As explained in the published report (available via the link at the end), the trials found that there is a wide range of revolutionary, transitionary and evolutionary technologies and alternative fuels that can all help to decarbonise commercial vehicles and road freight both in the next few years and out to 2050. The battery electric vehicles and range-extended electric vehicles (REEVs) achieved significant emission reductions across almost all cycles and assessment criteria, and all of the other technologies achieved improvements in at least some.
The LEFT report points to a range of tried and tested solutions which it categorises as ‘Revolution’, ‘Transition’ and ‘Evolution’ technologies depending on the potential contribution to the net zero agenda:
- Revolution technologies include battery electric vehicles
- Transition technologies include range-extended electric vehicles; dedicated gas vehicles and hydrogen/gas dual fuel vehicles
- Evolution technologies include lightweight & aerodynamic trailers and trailer kinetic energy recovery systems (KERS).
In these industry-led trials, vehicles have been used in all driving operations to show how these low and zero emission alternative technologies can make a difference and to encourage their widespread introduction to UK fleets. Eight of the funded consortia completed the trials. All the projects monitored vehicles in service within their fleets and analysed their own data. TRL carried out data collection and independent analysis of the performance, cost savings and environmental impacts of the trial vehicles. Uniquely for this programme, every technology was put through comparative laboratory or track-based tests over the full operating range to give a direct comparison to the current state of the art conventional Euro VI diesel truck performance.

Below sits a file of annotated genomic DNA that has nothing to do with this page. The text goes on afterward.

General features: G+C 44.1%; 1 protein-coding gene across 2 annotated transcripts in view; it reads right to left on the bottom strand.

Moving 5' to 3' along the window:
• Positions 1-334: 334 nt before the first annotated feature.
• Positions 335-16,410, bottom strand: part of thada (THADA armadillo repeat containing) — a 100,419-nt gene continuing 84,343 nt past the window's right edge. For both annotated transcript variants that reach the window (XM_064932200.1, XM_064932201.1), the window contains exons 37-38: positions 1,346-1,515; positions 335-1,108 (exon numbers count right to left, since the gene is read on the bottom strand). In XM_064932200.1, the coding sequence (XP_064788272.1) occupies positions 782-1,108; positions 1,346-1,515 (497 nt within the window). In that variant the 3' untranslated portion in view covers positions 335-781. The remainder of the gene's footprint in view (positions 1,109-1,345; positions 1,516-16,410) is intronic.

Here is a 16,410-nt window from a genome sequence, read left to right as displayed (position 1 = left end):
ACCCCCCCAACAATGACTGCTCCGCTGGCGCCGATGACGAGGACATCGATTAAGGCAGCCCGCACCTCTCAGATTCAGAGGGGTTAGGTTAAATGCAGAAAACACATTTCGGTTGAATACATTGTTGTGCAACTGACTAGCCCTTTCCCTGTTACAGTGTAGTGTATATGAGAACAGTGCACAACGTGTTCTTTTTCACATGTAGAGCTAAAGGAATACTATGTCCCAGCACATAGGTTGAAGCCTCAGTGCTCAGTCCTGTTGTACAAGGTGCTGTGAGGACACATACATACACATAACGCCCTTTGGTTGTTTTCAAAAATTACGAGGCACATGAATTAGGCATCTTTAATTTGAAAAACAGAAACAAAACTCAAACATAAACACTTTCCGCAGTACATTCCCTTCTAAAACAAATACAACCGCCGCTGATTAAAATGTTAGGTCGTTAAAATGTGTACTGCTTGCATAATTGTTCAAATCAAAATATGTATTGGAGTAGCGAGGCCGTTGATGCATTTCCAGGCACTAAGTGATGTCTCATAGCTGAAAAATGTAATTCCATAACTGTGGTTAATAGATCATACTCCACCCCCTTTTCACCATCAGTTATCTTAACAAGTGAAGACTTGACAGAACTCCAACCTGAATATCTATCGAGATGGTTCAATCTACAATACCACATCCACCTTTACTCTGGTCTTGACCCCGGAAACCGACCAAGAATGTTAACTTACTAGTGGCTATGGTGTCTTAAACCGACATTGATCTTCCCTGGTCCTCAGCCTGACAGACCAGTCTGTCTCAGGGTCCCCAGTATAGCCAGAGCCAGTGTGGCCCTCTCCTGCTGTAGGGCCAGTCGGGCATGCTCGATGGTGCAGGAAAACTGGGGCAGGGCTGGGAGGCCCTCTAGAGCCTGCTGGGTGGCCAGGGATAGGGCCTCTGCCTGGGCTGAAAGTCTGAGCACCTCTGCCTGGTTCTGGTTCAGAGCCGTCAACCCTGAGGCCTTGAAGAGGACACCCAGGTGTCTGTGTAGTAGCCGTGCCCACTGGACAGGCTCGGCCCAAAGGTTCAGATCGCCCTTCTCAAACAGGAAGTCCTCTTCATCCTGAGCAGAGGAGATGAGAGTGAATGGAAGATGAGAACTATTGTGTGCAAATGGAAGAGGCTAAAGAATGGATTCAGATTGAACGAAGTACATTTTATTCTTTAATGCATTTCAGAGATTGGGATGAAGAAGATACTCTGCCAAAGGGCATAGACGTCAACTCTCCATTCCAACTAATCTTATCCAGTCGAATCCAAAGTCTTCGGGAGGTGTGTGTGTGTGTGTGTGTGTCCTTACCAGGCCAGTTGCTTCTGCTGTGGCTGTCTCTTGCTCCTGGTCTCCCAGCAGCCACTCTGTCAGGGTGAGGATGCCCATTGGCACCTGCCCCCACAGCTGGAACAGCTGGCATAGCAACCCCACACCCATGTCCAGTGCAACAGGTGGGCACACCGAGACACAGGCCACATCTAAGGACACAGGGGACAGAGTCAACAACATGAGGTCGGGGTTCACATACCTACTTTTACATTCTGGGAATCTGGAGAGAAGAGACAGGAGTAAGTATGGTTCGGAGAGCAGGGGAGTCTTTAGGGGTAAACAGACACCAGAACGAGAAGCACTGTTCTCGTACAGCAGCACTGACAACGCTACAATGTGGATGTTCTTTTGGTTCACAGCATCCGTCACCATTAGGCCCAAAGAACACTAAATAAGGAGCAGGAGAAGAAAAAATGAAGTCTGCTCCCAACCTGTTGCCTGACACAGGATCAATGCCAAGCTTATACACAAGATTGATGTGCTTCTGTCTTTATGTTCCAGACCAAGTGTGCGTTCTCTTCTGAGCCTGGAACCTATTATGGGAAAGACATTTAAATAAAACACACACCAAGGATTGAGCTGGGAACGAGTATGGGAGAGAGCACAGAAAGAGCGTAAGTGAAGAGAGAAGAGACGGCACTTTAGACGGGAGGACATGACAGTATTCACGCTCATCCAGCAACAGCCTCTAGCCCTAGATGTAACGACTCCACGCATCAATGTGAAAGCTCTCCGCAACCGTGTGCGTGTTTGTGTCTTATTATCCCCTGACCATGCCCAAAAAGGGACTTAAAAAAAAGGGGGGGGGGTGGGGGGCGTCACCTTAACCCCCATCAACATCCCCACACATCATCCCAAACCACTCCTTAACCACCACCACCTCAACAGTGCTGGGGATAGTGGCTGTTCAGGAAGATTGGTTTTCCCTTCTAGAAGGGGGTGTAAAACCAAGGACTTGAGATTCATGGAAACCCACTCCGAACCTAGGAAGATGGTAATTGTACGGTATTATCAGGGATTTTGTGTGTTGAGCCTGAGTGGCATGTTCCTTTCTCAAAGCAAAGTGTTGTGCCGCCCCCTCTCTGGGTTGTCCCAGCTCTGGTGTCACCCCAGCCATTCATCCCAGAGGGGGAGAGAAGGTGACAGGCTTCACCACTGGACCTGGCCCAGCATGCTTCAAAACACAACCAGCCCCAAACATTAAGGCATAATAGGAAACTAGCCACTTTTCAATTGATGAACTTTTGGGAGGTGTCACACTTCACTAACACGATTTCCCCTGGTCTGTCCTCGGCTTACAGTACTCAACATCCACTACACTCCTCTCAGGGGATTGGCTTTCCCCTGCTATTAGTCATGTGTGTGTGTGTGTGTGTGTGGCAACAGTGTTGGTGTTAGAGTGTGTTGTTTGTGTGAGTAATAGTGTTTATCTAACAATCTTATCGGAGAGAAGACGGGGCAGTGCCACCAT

The programme allowed the emissions and energy performance of the LEFT technologies, and the practicalities of their in-fleet integration and implementation, to be compared with equivalent conventional diesel-powered Euro 6/VI vehicles.
The funding was delivered by the Office for Low Emission Vehicles (OLEV) and Innovate UK, with extensive data management and analysis from the trials carried out by TRL supported by LowCVP and Millbrook.
Commenting on the trials and the report, LowCVP Managing Director Andy Eastlake said: “We’re seeing an acceleration in the rate of innovation towards lower emissions in the freight sector but there’s still a long way to go and we still need to understand the best technical options for different uses.
“The LEFT programme has significantly added to our understanding of the different options and has shone a light for fleet managers on the directions they can take now to cut emissions. It’s clear that this Government backing for trials of technology development projects has been instrumental in encouraging innovation and private-sector deployment of low emission vehicles and fuels that otherwise would not have happened.”
Dr Francesca Iudicello, programme manager – automotive, low & zero emission vehicles – UKRI, Innovate who helped to fund the trials, along with 12m of funding from participants, said: “The LEFT programme has produced invaluable data from freight and logistics trials for wide range of low and zero emission technologies and fuels, which will inform future government policy and shape decisions in the van and truck industry and operation. This is particularly important as the UK transport decarbonisation plan to meet net zero by 2050 is being finalised.”